BRITAIN’S long-awaited White Paper, unveiled by Deputy Prime Minister John Prescott on July 20, heralds a major shift in transport policies: from fragmentation to integration; from car to train, bus, cycling and walking; and from road to rail freight. It does not reverse privatisation, but it does set out to remedy serious structural deficiencies which (as Prescott reminded MPs) drove passenger complaints to a record 1 million last year.

A new Strategic Rail Authority will assume responsibility for managing the 25 passenger franchises, which currently receive £1·6bn a year in subsidy. It will also take over the still modest freight grants, amounting to £40m in 1998-99. The Rail Regulator will pass to the SRA his consumer protection responsibilities, such as driving up the quality of the National Rail Enquiry Service, and devote more time to monitoring Railtrack’s performance and investment delivery. It will be the SRA, not the Regulator, which decides how much competition will be permitted between passenger operators.

Above all, the SRA is to fill the most serious hole in the fragmented structure bequeathed by the last government: the absence of strategic planning. In fairness, Railtrack tried hard to fill this gap, but getting the ducks in a row on a major project like the West Coast main line passenger upgrade became immensely difficult. Creating sufficient capacity for planned freight growth, let alone loading gauge enhancement to permit viable piggyback services - one of Prescott’s pet projects - has still not been agreed. This could be an early candidate for the SRA’s proposed Infrastructure Fund, which is also destined to tackle capacity ’pinch points’ on the network. An initial allocation of £100m will be made available for this and for supporting ’new and inventive ideas to get more people on to trains at regional and local level’.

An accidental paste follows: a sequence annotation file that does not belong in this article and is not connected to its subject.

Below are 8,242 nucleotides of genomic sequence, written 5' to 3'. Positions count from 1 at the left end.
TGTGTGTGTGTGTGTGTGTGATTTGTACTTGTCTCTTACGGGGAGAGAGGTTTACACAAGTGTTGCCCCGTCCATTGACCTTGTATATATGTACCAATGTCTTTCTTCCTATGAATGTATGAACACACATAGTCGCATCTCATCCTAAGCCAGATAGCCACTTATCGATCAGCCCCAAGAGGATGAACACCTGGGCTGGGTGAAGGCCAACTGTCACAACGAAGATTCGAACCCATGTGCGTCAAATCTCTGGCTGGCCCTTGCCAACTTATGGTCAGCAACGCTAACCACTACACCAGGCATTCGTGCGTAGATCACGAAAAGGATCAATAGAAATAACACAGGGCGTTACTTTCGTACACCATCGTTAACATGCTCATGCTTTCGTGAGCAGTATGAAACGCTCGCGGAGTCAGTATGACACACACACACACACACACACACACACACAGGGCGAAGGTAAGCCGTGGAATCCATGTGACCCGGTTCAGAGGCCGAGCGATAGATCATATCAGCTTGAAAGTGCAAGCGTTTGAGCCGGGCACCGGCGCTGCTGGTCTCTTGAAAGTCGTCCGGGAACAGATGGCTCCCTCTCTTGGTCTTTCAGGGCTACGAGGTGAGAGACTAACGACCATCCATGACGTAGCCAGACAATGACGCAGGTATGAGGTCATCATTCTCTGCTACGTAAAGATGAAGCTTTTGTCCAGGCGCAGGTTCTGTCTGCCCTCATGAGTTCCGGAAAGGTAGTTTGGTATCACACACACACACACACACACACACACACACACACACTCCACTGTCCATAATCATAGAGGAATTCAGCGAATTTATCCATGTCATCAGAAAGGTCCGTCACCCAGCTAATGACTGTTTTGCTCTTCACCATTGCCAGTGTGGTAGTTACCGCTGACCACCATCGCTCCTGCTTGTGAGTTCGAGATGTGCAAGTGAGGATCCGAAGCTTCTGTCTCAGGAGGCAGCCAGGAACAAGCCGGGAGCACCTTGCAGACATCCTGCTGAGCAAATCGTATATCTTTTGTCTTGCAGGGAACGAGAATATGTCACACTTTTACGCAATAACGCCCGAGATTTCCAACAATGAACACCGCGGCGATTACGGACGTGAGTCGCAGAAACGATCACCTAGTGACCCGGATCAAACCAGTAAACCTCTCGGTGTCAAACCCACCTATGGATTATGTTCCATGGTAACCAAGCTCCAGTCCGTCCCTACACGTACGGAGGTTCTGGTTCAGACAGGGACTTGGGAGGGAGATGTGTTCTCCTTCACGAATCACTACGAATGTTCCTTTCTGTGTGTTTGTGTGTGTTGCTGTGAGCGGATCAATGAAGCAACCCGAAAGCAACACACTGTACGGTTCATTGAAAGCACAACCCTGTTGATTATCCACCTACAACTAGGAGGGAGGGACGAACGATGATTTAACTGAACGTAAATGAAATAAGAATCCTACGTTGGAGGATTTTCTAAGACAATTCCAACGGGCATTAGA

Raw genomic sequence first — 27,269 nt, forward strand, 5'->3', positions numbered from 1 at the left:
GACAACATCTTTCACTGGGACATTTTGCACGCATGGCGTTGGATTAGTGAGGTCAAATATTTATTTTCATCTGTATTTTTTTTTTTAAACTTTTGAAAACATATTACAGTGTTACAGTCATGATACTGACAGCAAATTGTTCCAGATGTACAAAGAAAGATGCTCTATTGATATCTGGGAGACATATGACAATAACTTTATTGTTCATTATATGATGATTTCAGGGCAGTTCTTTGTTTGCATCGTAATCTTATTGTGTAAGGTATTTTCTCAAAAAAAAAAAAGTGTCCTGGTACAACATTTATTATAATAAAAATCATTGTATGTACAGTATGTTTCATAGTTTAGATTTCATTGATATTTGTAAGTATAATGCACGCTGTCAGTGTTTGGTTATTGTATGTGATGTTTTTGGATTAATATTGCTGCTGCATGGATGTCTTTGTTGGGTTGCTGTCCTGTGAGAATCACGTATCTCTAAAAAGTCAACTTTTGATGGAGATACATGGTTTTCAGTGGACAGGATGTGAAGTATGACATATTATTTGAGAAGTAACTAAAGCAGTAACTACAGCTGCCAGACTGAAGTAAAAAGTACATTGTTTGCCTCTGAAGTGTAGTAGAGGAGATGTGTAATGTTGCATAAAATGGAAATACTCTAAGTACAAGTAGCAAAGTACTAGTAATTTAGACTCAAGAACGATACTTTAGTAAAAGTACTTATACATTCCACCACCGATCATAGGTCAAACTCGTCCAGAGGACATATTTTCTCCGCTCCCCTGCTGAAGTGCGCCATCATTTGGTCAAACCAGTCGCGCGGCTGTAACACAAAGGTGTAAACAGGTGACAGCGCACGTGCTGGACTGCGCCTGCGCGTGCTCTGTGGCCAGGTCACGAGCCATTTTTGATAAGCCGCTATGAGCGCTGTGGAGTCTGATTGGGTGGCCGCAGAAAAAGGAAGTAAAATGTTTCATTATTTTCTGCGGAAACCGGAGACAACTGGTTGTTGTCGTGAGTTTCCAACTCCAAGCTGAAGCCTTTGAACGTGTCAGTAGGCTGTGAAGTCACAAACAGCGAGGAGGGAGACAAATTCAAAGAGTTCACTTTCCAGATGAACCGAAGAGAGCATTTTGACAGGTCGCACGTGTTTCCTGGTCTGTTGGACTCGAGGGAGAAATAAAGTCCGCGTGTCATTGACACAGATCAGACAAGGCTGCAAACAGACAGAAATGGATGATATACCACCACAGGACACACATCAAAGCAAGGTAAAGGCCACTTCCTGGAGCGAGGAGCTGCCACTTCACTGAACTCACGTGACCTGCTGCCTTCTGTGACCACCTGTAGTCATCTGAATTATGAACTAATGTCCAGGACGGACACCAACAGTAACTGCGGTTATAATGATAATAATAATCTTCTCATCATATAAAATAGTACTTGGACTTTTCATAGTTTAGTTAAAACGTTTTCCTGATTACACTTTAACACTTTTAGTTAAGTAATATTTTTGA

The Franchising Director’s rejection on July 17 of a Connex plan to invest £370m in new trains and two infill electrification schemes in return for taking up an option extending its South Central franchise from 7 to 15 years highlights an immediate problem. All but seven of the franchises end by October 2004, and the investment spree that should see 20% of the 10000 coaches in the national fleet replaced by 2003 is already drying up. It is the SRA that must work out how to avoid another damaging rolling stock investment hiatus, similar to the one caused by the original privatisation process. o